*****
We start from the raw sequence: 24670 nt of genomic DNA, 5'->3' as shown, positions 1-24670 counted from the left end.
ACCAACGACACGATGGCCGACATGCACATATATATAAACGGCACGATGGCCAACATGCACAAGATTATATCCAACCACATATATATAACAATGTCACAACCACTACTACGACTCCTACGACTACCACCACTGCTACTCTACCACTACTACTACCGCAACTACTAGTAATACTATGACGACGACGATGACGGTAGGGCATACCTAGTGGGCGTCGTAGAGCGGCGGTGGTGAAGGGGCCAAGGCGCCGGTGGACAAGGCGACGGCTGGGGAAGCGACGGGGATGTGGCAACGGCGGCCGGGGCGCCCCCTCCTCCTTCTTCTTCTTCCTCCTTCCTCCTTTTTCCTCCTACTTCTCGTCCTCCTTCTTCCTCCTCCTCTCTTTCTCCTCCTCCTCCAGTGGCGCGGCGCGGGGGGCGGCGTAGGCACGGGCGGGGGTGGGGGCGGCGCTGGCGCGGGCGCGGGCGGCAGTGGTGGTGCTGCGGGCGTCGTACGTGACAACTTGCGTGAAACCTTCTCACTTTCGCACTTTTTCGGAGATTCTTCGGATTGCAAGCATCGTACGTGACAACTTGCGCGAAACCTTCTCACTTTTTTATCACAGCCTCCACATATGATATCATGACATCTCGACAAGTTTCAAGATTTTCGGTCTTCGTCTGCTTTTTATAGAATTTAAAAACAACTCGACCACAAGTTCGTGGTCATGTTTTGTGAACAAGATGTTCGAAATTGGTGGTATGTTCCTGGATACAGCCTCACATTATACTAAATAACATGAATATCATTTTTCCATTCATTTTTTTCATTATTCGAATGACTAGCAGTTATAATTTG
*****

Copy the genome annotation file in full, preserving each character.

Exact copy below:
We start from the raw sequence: 24670 nt of genomic DNA, 5'->3' as shown, positions 1-24670 counted from the left end.
ACCAACGACACGATGGCCGACATGCACATATATATAAACGGCACGATGGCCAACATGCACAAGATTATATCCAACCACATATATATAACAATGTCACAACCACTACTACGACTCCTACGACTACCACCACTGCTACTCTACCACTACTACTACCGCAACTACTAGTAATACTATGACGACGACGATGACGGTAGGGCATACCTAGTGGGCGTCGTAGAGCGGCGGTGGTGAAGGGGCCAAGGCGCCGGTGGACAAGGCGACGGCTGGGGAAGCGACGGGGATGTGGCAACGGCGGCCGGGGCGCCCCCTCCTCCTTCTTCTTCTTCCTCCTTCCTCCTTTTTCCTCCTACTTCTCGTCCTCCTTCTTCCTCCTCCTCTCTTTCTCCTCCTCCTCCAGTGGCGCGGCGCGGGGGGCGGCGTAGGCACGGGCGGGGGTGGGGGCGGCGCTGGCGCGGGCGCGGGCGGCAGTGGTGGTGCTGCGGGCGTCGTACGTGACAACTTGCGTGAAACCTTCTCACTTTCGCACTTTTTCGGAGATTCTTCGGATTGCAAGCATCGTACGTGACAACTTGCGCGAAACCTTCTCACTTTTTTATCACAGCCTCCACATATGATATCATGACATCTCGACAAGTTTCAAGATTTTCGGTCTTCGTCTGCTTTTTATAGAATTTAAAAACAACTCGACCACAAGTTCGTGGTCATGTTTTGTGAACAAGATGTTCGAAATTGGTGGTATGTTCCTGGATACAGCCTCACATTATACTAAATAACATGAATATCATTTTTCCATTCATTTTTTTCATTATTCGAATGACTAGCAGTTATAATTTG